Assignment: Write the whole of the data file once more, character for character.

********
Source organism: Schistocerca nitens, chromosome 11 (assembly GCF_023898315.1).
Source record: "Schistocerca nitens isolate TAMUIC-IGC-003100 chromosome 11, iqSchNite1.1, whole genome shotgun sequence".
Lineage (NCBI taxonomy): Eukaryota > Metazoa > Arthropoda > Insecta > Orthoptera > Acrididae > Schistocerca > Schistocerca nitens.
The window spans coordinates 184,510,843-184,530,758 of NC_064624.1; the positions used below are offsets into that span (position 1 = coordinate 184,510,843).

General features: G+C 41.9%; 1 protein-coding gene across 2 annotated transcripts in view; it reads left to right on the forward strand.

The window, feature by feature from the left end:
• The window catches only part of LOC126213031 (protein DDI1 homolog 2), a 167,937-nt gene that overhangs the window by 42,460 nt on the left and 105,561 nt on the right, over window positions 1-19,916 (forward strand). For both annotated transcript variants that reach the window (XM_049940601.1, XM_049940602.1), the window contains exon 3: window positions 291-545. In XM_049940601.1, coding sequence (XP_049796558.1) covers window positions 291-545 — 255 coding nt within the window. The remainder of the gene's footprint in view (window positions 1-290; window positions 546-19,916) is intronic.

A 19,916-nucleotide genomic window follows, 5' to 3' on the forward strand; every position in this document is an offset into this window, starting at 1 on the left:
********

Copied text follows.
Source organism: Schistocerca nitens, chromosome 11 (assembly GCF_023898315.1).
Source record: "Schistocerca nitens isolate TAMUIC-IGC-003100 chromosome 11, iqSchNite1.1, whole genome shotgun sequence".
Lineage (NCBI taxonomy): Eukaryota > Metazoa > Arthropoda > Insecta > Orthoptera > Acrididae > Schistocerca > Schistocerca nitens.
The window spans coordinates 184,510,843-184,530,758 of NC_064624.1; the positions used below are offsets into that span (position 1 = coordinate 184,510,843).

General features: G+C 41.9%; 1 protein-coding gene across 2 annotated transcripts in view; it reads left to right on the forward strand.

The window, feature by feature from the left end:
• The window catches only part of LOC126213031 (protein DDI1 homolog 2), a 167,937-nt gene that overhangs the window by 42,460 nt on the left and 105,561 nt on the right, over window positions 1-19,916 (forward strand). For both annotated transcript variants that reach the window (XM_049940601.1, XM_049940602.1), the window contains exon 3: window positions 291-545. In XM_049940601.1, coding sequence (XP_049796558.1) covers window positions 291-545 — 255 coding nt within the window. The remainder of the gene's footprint in view (window positions 1-290; window positions 546-19,916) is intronic.

A 19,916-nucleotide genomic window follows, 5' to 3' on the forward strand; every position in this document is an offset into this window, starting at 1 on the left: